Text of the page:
Billionaire Elon Musk recently defied local public health officials and reopened his flagship Tesla auto assembly plant in Fremont, California. Public safety officials had ordered that plant shut down — over Musk’s fierce opposition — almost two months earlier.

“This is fascist. This is not democratic. This is not freedom,” Musk stormed in an April 30 conference call. Not long after, Musk announced his Fremont plant would reopen — with him in it. “Tesla is restarting production today against Alameda County rules,” Musk tweeted. “I will be on the line with everyone else. If anyone is arrested, I ask that it only be me.”

Nobody arrested Musk. Nobody stopped the workers streaming into his plant either, despite Tesla’s notorious disregard for safety standards.

The workers didn’t have much choice. If they didn’t return, a Tesla email informed them, they would go on “unpaid leave” status. They could also, Tesla threatened, find themselves losing their state unemployment benefits.

Musk had, in effect, forced Tesla workers into the same lose-lose bind that faces meatpacking workers in states like Nebraska. Return to work, put your health in jeopardy, and make your rich employers richer or shelter in, keep yourself and your family safe, and go hungry.

America’s billionaires, Musk has demonstrated, can do whatever they want. They stand above the law. But why did reopening that plant matter so much to Musk?

We don’t have to guess why. We just need to look at the pay deal Musk brokered with Tesla a bit over two years ago. This March 2018 deal lavished Musk with stock option awards on the condition that he meet a series of ambitious goals to increase the company’s market capitalization.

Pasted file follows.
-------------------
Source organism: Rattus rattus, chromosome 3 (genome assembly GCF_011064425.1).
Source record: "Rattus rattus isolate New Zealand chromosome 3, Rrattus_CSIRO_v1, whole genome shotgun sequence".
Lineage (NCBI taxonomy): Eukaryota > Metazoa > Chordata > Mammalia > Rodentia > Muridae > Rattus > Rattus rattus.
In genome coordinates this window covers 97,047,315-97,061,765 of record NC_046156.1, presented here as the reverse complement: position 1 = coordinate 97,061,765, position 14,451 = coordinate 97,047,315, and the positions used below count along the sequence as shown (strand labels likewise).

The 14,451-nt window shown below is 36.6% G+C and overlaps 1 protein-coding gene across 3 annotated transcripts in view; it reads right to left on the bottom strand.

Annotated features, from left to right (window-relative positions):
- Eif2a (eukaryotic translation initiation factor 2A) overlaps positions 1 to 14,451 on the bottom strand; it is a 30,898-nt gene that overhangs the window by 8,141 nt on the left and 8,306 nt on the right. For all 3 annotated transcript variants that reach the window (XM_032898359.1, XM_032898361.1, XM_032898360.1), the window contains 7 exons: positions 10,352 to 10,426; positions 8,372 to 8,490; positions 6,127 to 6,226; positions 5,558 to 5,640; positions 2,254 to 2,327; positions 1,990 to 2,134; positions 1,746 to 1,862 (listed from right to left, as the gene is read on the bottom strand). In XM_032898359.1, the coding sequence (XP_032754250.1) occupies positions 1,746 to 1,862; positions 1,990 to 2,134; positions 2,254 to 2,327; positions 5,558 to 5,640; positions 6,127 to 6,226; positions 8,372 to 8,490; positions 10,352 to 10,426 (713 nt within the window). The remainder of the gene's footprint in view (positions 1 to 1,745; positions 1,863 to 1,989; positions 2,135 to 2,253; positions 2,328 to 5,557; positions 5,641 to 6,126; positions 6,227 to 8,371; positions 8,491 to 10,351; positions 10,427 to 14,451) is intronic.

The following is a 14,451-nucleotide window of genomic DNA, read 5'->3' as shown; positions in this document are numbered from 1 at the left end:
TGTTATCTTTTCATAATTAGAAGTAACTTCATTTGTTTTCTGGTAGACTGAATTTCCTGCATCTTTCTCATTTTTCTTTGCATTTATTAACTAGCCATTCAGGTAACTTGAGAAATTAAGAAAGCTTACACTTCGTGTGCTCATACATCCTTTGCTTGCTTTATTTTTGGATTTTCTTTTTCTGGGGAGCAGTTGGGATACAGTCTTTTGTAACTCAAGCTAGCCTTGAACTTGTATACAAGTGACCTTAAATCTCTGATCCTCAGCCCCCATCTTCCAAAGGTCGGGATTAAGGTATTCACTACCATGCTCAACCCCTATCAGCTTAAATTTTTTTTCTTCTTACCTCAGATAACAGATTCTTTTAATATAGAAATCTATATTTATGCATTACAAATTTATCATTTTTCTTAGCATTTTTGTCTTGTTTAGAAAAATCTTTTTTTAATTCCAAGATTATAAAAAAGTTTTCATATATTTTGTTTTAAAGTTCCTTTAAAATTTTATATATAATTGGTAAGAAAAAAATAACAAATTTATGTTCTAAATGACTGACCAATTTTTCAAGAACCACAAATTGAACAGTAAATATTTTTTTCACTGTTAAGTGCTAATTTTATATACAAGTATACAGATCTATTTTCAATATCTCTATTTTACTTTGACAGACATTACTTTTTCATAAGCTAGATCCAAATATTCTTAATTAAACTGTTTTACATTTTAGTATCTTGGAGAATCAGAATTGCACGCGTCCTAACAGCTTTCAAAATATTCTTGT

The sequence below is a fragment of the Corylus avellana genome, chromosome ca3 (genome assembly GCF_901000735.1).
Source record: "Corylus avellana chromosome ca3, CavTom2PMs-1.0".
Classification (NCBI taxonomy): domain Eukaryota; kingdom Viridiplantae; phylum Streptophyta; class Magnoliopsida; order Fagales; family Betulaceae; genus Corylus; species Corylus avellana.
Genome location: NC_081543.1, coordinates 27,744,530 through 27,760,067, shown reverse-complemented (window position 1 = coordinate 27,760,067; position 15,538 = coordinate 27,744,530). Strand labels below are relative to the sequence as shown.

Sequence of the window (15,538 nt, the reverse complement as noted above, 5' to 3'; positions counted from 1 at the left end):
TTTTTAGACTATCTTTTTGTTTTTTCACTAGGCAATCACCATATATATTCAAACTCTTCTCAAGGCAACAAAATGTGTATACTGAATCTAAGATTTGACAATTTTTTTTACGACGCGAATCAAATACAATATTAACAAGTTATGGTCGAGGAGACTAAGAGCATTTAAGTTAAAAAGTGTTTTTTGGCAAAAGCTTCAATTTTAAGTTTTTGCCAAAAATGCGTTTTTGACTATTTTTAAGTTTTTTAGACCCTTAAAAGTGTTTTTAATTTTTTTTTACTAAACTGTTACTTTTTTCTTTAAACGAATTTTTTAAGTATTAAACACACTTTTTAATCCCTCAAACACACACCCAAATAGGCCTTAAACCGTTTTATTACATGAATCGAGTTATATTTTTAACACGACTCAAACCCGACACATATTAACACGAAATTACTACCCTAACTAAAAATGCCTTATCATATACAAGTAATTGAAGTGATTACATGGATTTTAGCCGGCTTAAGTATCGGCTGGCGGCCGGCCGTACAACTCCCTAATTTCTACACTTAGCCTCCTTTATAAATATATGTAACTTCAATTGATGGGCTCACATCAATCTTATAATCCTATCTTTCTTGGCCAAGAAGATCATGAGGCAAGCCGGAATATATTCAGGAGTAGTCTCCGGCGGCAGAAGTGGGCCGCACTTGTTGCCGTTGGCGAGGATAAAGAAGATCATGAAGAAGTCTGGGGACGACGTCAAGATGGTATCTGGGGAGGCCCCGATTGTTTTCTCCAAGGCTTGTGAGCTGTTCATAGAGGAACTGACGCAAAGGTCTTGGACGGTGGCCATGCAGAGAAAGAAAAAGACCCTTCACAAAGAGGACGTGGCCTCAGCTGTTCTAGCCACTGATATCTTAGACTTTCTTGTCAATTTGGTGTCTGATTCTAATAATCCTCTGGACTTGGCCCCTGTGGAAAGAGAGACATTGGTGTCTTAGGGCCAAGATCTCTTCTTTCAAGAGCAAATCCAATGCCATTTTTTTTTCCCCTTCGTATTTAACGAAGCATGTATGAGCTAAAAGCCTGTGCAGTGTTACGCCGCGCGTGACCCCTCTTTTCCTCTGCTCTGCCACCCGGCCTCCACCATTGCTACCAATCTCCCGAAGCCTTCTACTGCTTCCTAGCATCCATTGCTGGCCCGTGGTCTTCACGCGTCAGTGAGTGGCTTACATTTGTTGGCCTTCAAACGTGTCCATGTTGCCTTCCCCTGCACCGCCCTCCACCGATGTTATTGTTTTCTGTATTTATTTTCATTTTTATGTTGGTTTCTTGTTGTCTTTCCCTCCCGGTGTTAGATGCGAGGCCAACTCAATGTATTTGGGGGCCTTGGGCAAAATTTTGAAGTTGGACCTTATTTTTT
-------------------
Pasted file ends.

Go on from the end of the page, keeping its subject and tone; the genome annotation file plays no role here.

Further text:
If Musk meets those goals, one trade journal noted, the deal could make him “the richest man in the world by a massive margin.”

So for Musk, this spring’s pandemic shutdown couldn’t have come at a more inopportune time. The company was just ramping up its new Model Y sport utility vehicle. Without a successful Model Y, Tesla’s share price could tank, and Musk could lose out on the biggest executive pay windfall in global corporate history.

No wonder Musk freaked.

The Tesla shares, in the end, didn’t tank. Musk’s all-out offensive against California public health officials — and his enthusiastic willingness to subject Tesla workers to the pandemic — stiffened the spine of Tesla investors. Musk met his pay deal’s initial benchmarks and saw his personal wealth jump by $700 million.

Even before the planet reopened, Musk already ranked as the country’s No. 2 billionaire “pandemic profiteer,” the Institute for Policy Studies reported — behind only Jeff Bezos.

Should the rest of us care about any of this? Only if we value the difference between democracy and real-life fascism, a difference that Musk so recklessly clouded when he hollered “fascist” at public health officials just trying to keep Americans safe.

Musk’s successful bullying has vividly revealed that our duly elected leaders and the governments they lead cannot, when push comes to shove, adequately safeguard the health and well-being of average working people.

Democracy cannot work particularly well — or endure particularly long — when those we elect cannot protect us from the wealthy and powerful who loom large so high above us. Fascism, by contrast, feasts on such moments.

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Sam Pizzigati

Sam Pizzigati co-edits Inequality.org for the Institute for Policy Studies. He’s the author of The Case for a Maximum Wage
and The Rich Don’t Always Win. This op-ed was adapted from Inequality.org and distributed by OtherWords.org.